Unfortunately, we were not able to locate the easy scramble routes up to the saddle. And the snow started coming harder & faster, with the wind blowing it pretty much sideways. Once a cm or two of snow accumulated on the rock slabs, conditions became extremely challenging. We were on a 65+ degree slope and grew increasingly concerned that one or more of us would end up sliding a fair distance down the mountainside. So about 200 meters from the saddle and 600 meters from the summit, we decided to turn back and return to parking the same way we’d come up.
We gave our geocaching gloves to the GeoKids, but since Mrs. GeoKs’ gloves are leather they soon became wet (and cold). Youngest GeoKid started getting very cold and we took turns holding his hands inside our pockets. But with the wind blowing the snow sideways things soon grew worse. We had raincoats, so our torsos were staying dry and warm, but our pant legs were soon soaked. It was then only a matter of 15 or 20 minutes before water started running down our legs and seeping into our Gortex boots.
By the time we reached the east end of the upper lake, Youngest GeoKid was shivering like crazy and we had another 7 km to go to the parking lot. Fortunately, just about that time, our prayers were answered and the sun started peeking out. Almost 3 hours after we spotted the first snow, it finally stopped. Everyone took their pants off so we could wring them out and dry our legs with the micro-towel Kyle carries in his pack. We used our body heat to warm Youngest GeoKid up to the point he stopped shivering and then we continued back down the trail.
The steep portions were extremely slippery and challenging, so we paired up to help the GeoKids safely descend. Once we reached the talus field below the lower lake we knew we’d be OK even if it rained or snowed again. Our pants were dry and everyone was reasonably warm, although we had about 5 km to go and it was already after 5 o’clock.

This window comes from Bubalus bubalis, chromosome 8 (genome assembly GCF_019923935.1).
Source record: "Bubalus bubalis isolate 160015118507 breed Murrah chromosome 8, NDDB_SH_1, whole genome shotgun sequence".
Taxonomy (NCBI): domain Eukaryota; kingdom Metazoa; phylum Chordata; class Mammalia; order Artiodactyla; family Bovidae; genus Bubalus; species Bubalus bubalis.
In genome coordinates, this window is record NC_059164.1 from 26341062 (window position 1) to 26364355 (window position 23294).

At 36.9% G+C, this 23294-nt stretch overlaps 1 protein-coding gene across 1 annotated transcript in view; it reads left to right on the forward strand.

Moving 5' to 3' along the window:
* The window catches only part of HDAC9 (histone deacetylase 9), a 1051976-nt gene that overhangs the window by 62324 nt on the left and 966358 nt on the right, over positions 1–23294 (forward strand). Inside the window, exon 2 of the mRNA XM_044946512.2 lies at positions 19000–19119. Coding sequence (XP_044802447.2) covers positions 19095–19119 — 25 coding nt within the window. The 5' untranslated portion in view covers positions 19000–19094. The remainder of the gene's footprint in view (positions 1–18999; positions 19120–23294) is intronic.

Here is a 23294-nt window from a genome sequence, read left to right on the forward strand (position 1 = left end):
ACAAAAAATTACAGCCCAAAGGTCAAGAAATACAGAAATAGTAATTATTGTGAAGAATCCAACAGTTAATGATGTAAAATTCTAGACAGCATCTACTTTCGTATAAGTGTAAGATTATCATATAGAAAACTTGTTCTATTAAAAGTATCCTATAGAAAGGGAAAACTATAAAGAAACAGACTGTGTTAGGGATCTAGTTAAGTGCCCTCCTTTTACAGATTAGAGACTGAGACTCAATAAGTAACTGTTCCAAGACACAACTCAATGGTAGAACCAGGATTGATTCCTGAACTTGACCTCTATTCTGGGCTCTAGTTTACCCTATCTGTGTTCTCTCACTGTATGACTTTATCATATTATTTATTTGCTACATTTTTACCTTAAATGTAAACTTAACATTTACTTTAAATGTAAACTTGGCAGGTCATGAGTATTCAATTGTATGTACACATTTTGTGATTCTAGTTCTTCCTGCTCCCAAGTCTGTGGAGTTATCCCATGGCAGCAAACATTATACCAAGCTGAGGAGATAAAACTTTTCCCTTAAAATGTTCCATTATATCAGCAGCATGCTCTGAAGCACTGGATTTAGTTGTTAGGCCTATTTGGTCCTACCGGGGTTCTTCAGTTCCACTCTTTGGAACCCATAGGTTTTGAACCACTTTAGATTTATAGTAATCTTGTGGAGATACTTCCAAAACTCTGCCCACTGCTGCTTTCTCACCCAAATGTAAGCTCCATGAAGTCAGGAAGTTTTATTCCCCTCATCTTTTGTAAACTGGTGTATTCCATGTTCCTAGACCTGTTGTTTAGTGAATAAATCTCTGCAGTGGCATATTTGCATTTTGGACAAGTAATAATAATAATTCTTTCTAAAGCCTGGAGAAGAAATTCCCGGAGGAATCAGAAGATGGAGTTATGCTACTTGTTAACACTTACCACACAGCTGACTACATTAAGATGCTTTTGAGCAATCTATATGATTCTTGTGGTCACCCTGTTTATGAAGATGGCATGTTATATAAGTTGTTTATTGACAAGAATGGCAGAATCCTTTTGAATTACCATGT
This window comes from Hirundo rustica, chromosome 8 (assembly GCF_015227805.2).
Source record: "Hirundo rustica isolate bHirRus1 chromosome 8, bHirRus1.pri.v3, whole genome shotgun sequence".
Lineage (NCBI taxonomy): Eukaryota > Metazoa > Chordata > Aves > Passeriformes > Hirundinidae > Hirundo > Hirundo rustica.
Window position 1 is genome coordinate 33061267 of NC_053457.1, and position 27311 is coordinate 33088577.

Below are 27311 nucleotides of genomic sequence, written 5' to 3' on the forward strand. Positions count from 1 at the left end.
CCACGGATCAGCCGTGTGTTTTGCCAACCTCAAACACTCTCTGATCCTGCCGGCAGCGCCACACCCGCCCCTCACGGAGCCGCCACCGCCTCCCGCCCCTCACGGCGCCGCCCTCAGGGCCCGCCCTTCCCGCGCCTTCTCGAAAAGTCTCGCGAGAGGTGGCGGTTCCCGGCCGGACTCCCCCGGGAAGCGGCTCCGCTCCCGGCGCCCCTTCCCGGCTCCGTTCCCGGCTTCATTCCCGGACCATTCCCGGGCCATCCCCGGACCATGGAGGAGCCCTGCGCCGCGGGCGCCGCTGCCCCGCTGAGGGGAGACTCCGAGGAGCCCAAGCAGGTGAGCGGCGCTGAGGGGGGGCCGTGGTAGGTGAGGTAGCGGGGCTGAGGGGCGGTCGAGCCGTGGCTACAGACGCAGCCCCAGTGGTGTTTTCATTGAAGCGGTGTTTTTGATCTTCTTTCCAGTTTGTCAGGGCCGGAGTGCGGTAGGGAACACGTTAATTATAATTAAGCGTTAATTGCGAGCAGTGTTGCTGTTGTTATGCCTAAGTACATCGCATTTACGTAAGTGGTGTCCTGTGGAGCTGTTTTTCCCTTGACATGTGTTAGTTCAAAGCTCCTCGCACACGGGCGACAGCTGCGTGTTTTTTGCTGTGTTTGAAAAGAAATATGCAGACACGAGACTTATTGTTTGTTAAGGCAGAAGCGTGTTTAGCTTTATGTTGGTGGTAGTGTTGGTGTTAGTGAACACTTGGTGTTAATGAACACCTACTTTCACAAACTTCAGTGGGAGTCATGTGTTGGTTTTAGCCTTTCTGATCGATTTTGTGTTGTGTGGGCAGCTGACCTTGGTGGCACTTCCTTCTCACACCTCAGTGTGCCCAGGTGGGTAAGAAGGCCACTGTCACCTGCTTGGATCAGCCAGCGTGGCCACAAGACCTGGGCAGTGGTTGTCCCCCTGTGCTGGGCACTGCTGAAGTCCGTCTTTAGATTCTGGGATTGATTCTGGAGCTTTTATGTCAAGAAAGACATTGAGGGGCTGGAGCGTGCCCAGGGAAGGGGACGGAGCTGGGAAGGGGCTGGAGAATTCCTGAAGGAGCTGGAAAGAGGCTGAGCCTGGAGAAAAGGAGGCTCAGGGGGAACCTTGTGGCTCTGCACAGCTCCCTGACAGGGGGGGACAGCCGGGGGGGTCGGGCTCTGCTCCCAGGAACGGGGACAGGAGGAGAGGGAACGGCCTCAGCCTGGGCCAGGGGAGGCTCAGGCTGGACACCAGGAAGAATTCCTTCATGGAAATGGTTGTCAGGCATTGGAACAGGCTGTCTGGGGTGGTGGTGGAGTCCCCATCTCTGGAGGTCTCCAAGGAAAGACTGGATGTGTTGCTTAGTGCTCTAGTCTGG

My pants got pretty wet as I led the way along the closely-grown trail through the brush and trees, but they almost dried out (again) by the time we finally reached the parking lot at about 6:45 pm. We lost one trekking pole somewhere on the way down, but that’s a small price to pay for everyone getting back safe and sound.
Our boys were troopers; naturally Youngest GeoKid complained a bit about how cold he was. But he also vehemently declared “I’m not going to die on this mountain” and kept on going. Oldest GeoKid was a rock, understanding that Youngest GeoKid needed some extra attention and following uncomplaining behind us.
Mother Nature gave us a stern reminder: be prepared. For us, that means ALWAYS carry the rain pants, not just the rain coats; carry toques, even in the summer; consider purchasing neoprene gloves and/or carrying chemical hand warmer packs. And finally, remember and USE the emergency supplies you have in your pack (I was carrying an emergency blanket, candles and some waterproof matches).
Total distance = 20.2 km; elevation gain = 800 meters.BTW – guess we’ll be heading back out to Chester Lake before hiking season ends. We still need to replace the camo bag on our Beyond Chester geocache!